Easier to duplicate, package, train
When you have a game plan that works, it's easier to duplicate it for future use.
That means you can take your action plan and tweak it for a variety of audiences or package that plan and sell it to others for a profit.
Another benefit of having a content strategy framework is effectively training your content marketing team. Not only is a framework a great resource for onboarding new employees, but it’s also a helpful training tool to use with current employees who’d like to sharpen their skills.
Connect deeper to your audience
It may not sound like it, but a content strategy framework helps you humanize your content.
When you bridge the gap between what search engines say and what your audience needs, you connect with prospects in a profound way.
Because your framework was created with them in mind. It was created after asking hard questions and digging deep into your audience’s concerns and potential touchpoints.
When your foundation is built on your audience, creating content that connects — and converts is natural.
How to build a content strategy framework
Now that we’ve laid the foundation let’s explore how to build a content strategy framework step-by-step.
Step 1: Set goals and objectives
Before embarking on any kind of business endeavour, it's vital to outline your goals.
We shared why a content strategy framework is important from our experience, but what about you? What are you looking to gain? What are you looking to achieve? And how can a framework help you get there?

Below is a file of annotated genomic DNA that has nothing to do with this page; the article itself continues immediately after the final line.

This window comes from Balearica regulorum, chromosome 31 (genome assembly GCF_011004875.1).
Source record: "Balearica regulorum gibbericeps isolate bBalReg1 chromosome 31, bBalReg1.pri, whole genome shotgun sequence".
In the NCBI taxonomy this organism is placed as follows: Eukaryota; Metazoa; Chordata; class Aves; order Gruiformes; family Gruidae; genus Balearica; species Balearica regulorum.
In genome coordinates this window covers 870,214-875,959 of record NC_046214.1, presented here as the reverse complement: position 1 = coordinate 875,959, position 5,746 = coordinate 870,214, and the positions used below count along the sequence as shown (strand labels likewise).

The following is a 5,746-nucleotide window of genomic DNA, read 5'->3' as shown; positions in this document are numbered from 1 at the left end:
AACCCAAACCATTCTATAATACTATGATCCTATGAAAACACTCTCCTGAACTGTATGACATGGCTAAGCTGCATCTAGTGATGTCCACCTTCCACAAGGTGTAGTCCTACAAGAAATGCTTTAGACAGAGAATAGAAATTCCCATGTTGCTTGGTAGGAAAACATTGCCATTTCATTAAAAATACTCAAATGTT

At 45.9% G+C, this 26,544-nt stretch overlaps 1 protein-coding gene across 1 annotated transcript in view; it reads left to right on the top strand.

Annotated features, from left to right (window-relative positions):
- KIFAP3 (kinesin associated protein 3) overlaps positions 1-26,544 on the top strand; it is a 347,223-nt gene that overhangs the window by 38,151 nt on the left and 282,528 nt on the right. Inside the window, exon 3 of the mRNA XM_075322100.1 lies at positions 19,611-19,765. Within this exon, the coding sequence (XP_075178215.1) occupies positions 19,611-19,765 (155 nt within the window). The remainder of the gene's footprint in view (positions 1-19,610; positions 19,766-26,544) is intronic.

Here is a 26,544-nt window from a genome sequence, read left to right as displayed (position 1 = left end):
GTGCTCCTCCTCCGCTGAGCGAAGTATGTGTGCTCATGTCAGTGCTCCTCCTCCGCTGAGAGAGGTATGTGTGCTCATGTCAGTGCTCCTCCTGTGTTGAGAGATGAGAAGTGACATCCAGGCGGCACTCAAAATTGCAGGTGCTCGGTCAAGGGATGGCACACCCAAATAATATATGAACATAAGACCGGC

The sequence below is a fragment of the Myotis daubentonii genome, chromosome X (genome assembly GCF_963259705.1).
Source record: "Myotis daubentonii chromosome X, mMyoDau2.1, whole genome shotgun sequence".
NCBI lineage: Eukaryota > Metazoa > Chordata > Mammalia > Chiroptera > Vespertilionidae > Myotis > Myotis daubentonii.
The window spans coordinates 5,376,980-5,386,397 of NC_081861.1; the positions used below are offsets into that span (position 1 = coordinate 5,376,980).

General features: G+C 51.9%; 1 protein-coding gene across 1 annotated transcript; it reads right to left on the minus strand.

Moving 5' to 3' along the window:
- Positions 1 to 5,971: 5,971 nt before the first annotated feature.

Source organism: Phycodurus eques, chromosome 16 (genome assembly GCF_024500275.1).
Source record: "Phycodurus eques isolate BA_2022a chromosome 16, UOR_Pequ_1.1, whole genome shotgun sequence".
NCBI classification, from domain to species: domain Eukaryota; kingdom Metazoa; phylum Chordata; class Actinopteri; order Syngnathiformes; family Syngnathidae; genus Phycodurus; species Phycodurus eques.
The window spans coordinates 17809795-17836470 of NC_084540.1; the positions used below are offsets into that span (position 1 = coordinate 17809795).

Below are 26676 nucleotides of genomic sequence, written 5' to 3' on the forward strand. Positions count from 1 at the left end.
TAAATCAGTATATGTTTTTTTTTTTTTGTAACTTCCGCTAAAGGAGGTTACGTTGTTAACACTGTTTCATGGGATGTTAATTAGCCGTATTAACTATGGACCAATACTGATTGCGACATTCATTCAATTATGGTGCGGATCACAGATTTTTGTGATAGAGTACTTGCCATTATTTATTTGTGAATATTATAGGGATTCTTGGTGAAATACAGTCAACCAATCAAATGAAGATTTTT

In this step, spend some time outlining your goals and objectives.
Keep it simple and specific by focusing on the template: what + why + how.
For instance, are you looking to drive traffic to your website? In this case, your goal might sound like this:
“I’d like to increase our website traffic by 10%. We’ve noticed that the higher our website traffic is, the higher sign-ups we have for our programs. We’d like to drive website traffic by adding more ultimate guides and 3000-word articles to our blog.”
Step 2: Consider what problems you’re going to solve
The mark of every great business is solving problems.
So, in this step, ask yourself what problems your content will solve and what solutions you’ll provide to solve them.
By digging deep and focusing on solving your audience's problems, you can make sure your content and offers will always be unique and valuable. This is also an effective practice to use when you need clear insight into what types of content can help your enterprise stand out.
Step 3: Consider what sets you apart from your competition
Why should your target audience pay attention to what you have to say? Why should they purchase your goods and services? Why should they tell their friends about you? Why should they choose you over the competition?
To set yourself apart from the competition, you need to know your strengths and how you can solve pain points better than anyone else.
In this step, outline what specifically sets you apart from your competitors.
For instance, does your product come with a five-year warranty, video tutorials, and 24/7 customer support? Do you upgrade group coaching clients to one-on-one calls if they follow through on your 30-day program? Is your SaaS product the only one on the market that offers a client portal with in-app messaging?
Whatever it is, highlight what makes you special.
Step 4: Know your audience